It looks just like any other suburban local railway station but Broad Green, situated a stone’s throw from the end of the M62 motorway, is one of the oldest in the world and has a history of famous visitors and tragic events.
Opened in 1830 as one of the stations on the Liverpool & Manchester line, the world’s first passenger railway, Broad Green is now the oldest within the city boundary. The other stations in Liverpool that at that time, Edge Hill and Crown Street, closed in 1836 when the line was extended into the town centre and Lime Street along with the current Edge Hill opened.
Broad Green is now a station handling over half a million commuter passengers a year but in the 19th Century Royalty and the Prime Minister passed through there. On 8th June 1872 Prince Arthur, Queen Victoria’s third eldest son, arrived at Broad Green where he was met by M.P. Mr S.R. Graves and taken to his home at The Grange, now the site of Wavertree Playground. During his four day visit to Liverpool Prince Arthur opened Sefton Park and also attended a Grand Dress Ball at St George’s Hall along with 1,500 others.
On 24th October 1890 Prime Minister William Gladstone (who was born in Rodney Street in 1809) set off from Broad Green for a tour of Scotland. The night before Gladstone stayed nearby at Court Hey Mansion, which was owned by his nephew Arthur Gladstone, son of his late elder brother Robertson. A large crowd cheered him off and there were also plenty of people lining the platforms at St Helens and Wigan, where he leaned out of the carriages to shake hands with supporters.
As well as some extremely dignified passengers, Broad Green has also seen its fair share of tragedy. On 17th May 1860 the London to Liverpool express sped through the station. One of the passengers was leaning out of the window and his head caught a lamp that was on the side of a stationary train, almost decapitating him. On arrival at Edge Hill, his lifeless body was found hanging halfway out of the window. Seven years later, on 11th April 1867 a servant girl to Mrs Molyneux who lived at Staplands (now a nursery) was literally cut to pieces when she was run over when crossing the line on her way to the post office.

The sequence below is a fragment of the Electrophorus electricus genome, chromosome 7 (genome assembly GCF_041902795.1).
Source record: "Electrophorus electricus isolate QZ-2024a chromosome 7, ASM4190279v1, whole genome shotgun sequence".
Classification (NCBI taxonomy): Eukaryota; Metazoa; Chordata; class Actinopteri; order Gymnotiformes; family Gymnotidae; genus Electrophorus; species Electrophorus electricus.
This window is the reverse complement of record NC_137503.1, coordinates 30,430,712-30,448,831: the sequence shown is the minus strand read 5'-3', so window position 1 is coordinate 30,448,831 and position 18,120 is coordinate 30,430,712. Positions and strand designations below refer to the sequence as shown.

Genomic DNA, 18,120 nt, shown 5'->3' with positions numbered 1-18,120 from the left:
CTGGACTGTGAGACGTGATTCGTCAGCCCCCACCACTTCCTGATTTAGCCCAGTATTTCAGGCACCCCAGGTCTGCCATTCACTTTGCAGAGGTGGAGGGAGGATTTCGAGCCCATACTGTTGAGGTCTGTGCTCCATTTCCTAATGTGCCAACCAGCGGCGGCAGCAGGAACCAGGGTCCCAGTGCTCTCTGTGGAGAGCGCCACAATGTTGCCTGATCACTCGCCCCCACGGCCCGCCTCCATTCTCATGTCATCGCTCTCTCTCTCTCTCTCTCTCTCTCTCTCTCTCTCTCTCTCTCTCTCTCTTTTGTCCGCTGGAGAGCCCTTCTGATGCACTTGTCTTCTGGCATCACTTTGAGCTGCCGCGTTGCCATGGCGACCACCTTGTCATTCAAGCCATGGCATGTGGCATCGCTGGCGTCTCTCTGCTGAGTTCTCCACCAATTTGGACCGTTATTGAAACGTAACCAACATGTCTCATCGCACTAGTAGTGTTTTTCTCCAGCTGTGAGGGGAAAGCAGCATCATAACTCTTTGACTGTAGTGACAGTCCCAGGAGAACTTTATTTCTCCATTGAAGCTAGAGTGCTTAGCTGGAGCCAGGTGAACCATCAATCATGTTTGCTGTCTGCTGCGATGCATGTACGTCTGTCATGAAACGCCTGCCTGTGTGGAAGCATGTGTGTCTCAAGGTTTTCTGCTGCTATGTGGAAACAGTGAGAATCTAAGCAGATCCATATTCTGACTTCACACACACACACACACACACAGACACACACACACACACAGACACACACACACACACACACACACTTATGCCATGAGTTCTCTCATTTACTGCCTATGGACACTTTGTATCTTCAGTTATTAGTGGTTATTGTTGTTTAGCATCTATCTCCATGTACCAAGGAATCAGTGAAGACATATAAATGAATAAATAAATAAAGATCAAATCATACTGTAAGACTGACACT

In 1873 there was a Christmas Eve tragedy when Brazilian Vice-Consul Joas Baptiste Cafferena enjoyed an evening at the Abbey Hotel before being run over and killed by a freight train as he crossed the line to take the 10.40pm train back to Liverpool (note how late the trains ran on Christmas Eve then)! Perhaps the saddest of all took place in September 1867 when Mr and Mrs Green, who had been married only two months, were both killed by a freight train as they crossed the line. Mr Green, an architect, was very badly mutilated and burnt and his body was carried for about a mile up the track.
A subway under the track and the raised platforms means there is far less danger nowadays, but tragedy was miraculously averted in 1972 when a double decker bus careered out of control and came to a stop just yards from the line. Eleven people needed hospital treatment, mainly for shock while a man running down the embankment to help sprained his ankle.
The original platforms and buildings at Broad Green are long gone, the current ones only date from the 1970s but it remains the joint oldest in the world. It is a key station on the local network serving Broad Green hospital and offering a park and ride facility, with trains going as far afield as Blackpool and Huddersfield from there.